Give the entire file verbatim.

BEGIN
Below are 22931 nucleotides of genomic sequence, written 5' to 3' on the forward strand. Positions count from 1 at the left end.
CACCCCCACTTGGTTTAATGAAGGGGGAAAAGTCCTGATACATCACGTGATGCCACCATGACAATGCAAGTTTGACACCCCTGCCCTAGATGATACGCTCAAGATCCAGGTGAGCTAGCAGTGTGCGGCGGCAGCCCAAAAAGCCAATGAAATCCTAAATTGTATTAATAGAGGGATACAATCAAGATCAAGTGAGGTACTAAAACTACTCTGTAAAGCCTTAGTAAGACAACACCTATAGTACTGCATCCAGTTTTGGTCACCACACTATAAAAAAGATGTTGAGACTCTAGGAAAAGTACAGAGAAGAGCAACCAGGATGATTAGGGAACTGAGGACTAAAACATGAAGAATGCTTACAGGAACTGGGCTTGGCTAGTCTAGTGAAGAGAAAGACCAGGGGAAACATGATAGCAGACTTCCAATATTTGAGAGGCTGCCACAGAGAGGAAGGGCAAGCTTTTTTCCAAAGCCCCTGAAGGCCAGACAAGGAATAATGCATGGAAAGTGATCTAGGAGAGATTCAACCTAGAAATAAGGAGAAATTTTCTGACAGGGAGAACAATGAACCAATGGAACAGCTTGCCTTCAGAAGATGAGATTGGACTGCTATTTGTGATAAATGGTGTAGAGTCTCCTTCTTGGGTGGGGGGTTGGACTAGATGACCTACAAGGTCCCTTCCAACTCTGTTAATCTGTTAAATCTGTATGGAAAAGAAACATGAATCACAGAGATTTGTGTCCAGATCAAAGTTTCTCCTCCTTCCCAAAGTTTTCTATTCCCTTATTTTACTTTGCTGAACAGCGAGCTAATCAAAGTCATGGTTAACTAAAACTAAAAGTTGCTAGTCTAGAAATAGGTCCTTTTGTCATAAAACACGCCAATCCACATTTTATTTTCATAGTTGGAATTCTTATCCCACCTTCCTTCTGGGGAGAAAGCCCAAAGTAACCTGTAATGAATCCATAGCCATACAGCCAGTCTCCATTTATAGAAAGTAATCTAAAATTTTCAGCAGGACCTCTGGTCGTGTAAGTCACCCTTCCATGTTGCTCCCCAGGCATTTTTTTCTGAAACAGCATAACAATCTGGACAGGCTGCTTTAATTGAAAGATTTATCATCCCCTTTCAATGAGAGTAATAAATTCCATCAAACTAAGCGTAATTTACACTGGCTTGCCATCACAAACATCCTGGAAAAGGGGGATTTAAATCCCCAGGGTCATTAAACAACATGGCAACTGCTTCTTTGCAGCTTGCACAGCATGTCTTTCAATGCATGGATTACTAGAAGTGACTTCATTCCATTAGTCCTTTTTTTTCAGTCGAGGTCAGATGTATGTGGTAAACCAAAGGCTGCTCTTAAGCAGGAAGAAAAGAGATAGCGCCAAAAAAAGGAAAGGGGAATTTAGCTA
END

Below are 22931 nucleotides of genomic sequence, written 5' to 3' on the forward strand. Positions count from 1 at the left end.
CACCCCCACTTGGTTTAATGAAGGGGGAAAAGTCCTGATACATCACGTGATGCCACCATGACAATGCAAGTTTGACACCCCTGCCCTAGATGATACGCTCAAGATCCAGGTGAGCTAGCAGTGTGCGGCGGCAGCCCAAAAAGCCAATGAAATCCTAAATTGTATTAATAGAGGGATACAATCAAGATCAAGTGAGGTACTAAAACTACTCTGTAAAGCCTTAGTAAGACAACACCTATAGTACTGCATCCAGTTTTGGTCACCACACTATAAAAAAGATGTTGAGACTCTAGGAAAAGTACAGAGAAGAGCAACCAGGATGATTAGGGAACTGAGGACTAAAACATGAAGAATGCTTACAGGAACTGGGCTTGGCTAGTCTAGTGAAGAGAAAGACCAGGGGAAACATGATAGCAGACTTCCAATATTTGAGAGGCTGCCACAGAGAGGAAGGGCAAGCTTTTTTCCAAAGCCCCTGAAGGCCAGACAAGGAATAATGCATGGAAAGTGATCTAGGAGAGATTCAACCTAGAAATAAGGAGAAATTTTCTGACAGGGAGAACAATGAACCAATGGAACAGCTTGCCTTCAGAAGATGAGATTGGACTGCTATTTGTGATAAATGGTGTAGAGTCTCCTTCTTGGGTGGGGGGTTGGACTAGATGACCTACAAGGTCCCTTCCAACTCTGTTAATCTGTTAAATCTGTATGGAAAAGAAACATGAATCACAGAGATTTGTGTCCAGATCAAAGTTTCTCCTCCTTCCCAAAGTTTTCTATTCCCTTATTTTACTTTGCTGAACAGCGAGCTAATCAAAGTCATGGTTAACTAAAACTAAAAGTTGCTAGTCTAGAAATAGGTCCTTTTGTCATAAAACACGCCAATCCACATTTTATTTTCATAGTTGGAATTCTTATCCCACCTTCCTTCTGGGGAGAAAGCCCAAAGTAACCTGTAATGAATCCATAGCCATACAGCCAGTCTCCATTTATAGAAAGTAATCTAAAATTTTCAGCAGGACCTCTGGTCGTGTAAGTCACCCTTCCATGTTGCTCCCCAGGCATTTTTTTCTGAAACAGCATAACAATCTGGACAGGCTGCTTTAATTGAAAGATTTATCATCCCCTTTCAATGAGAGTAATAAATTCCATCAAACTAAGCGTAATTTACACTGGCTTGCCATCACAAACATCCTGGAAAAGGGGGATTTAAATCCCCAGGGTCATTAAACAACATGGCAACTGCTTCTTTGCAGCTTGCACAGCATGTCTTTCAATGCATGGATTACTAGAAGTGACTTCATTCCATTAGTCCTTTTTTTTCAGTCGAGGTCAGATGTATGTGGTAAACCAAAGGCTGCTCTTAAGCAGGAAGAAAAGAGATAGCGCCAAAAAAAGGAAAGGGGAATTTAGCTA